Praise for Congress has been rare on these pages, but we have nothing but good things to say about the Congressional Oversight Panel report that found a disturbing lack of transparency and accountability in the $700 billion Troubled Asset Relief Program.
Chaired by Sen. Ted Kaufman, D-Del., the COP was tasked by Congress to keep track of how the U.S. Treasury Department managed TARP. The new report points to two major flaws that raise troubling questions about the managerial competence of Treasury Secretary Timothy Geithner.
First, the department has essentially turned over management of TARP to nearly 100 private companies, awarding contracts totaling $434 million. That approach, according to COP, “creates significant concerns about transparency and potential conflicts of interest.” Every official document that ends up in a contractor’s file is thereby put out of reach of the Freedom of Information Act. Treasury officials have consistently refused to make public documents concerning the performance of these contractors, as well as the terms of the government’s contracts with them.
And TARP documents are put even further out of reach when contractors use subcontractors, as they often do, thus creating what the COP calls “an umbrella shielding contractors, financial agents, and Treasury from the need to disclose valuable information about the disposition of taxpayer funds.”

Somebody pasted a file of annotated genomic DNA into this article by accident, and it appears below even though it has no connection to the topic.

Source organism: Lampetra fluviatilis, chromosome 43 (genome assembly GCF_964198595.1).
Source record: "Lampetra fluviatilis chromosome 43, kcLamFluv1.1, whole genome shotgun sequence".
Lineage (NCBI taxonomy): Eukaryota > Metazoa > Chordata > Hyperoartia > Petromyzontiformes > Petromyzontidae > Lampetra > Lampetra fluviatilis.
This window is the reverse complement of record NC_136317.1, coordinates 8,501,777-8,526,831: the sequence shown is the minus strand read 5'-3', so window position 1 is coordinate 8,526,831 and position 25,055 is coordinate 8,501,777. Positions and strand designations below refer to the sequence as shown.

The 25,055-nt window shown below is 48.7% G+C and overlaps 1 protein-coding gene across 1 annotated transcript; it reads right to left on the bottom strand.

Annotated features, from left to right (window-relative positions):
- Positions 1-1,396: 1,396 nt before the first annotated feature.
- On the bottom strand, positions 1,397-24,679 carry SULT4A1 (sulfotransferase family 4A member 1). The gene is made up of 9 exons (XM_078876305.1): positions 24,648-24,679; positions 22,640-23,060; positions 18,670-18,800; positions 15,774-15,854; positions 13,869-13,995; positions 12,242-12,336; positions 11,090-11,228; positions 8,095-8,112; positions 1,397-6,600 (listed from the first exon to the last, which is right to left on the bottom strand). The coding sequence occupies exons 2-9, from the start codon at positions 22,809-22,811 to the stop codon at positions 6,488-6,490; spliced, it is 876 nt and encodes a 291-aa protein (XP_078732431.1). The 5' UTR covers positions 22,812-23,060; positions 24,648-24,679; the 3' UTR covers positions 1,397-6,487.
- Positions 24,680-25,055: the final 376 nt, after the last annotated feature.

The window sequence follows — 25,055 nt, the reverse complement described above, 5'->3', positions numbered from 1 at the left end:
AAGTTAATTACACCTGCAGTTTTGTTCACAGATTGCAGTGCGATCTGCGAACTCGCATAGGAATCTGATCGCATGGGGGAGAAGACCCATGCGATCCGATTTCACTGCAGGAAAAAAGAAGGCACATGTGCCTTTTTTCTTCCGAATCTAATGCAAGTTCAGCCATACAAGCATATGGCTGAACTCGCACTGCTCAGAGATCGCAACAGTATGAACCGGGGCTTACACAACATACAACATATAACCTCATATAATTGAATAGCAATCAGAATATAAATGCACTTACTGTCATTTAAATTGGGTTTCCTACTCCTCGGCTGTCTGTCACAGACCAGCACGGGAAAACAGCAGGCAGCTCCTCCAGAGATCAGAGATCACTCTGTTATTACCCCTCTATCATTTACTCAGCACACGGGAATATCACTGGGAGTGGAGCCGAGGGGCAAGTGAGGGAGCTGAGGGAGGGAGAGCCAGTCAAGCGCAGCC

Unfortunately, federal courts have upheld federal agency claims that they no longer control such documents and therefore cannot be expected to provide them in response to FOIA requests. While government officials often claim that tracking contractor and subcontractor data is too complex and costly, the Congressional Oversight Panel rejected such reasoning, albeit in a footnote.
Second, the panel eviscerates the Treasury Department for its reliance upon Fannie Mae and Freddie Mac for major management functions under TARP. As COP chairman Kaufman explained, “the largest TARP contracts, provided to Fannie Mae and Freddie Mac, raise particular concerns. Both Fannie Mae and Freddie Mac have a history of profound corporate mismanagement, and both companies would have collapsed in 2008 were it not for government intervention. Further, both companies have fallen short in aspects of their performance, making errors and missing deadlines.”
Since Fannie and Freddie are contractors, they are immune to public disclosure of documents critical to the ability of Congress and taxpayers to evaluate their performance. Fannie Mae alone has more than 600 people working on TARP, which is more than twice as many as the department does.
No wonder the Treasury Department’s special inspector general reported earlier this year that TARP is rife with conflicts of interest, tax law violations, securities fraud, and mortgage fraud. Congress should revise TARP’s authorization to require public disclosure of all documents and convene an investigative panel with subpoena power to force this dark program into the sunlight.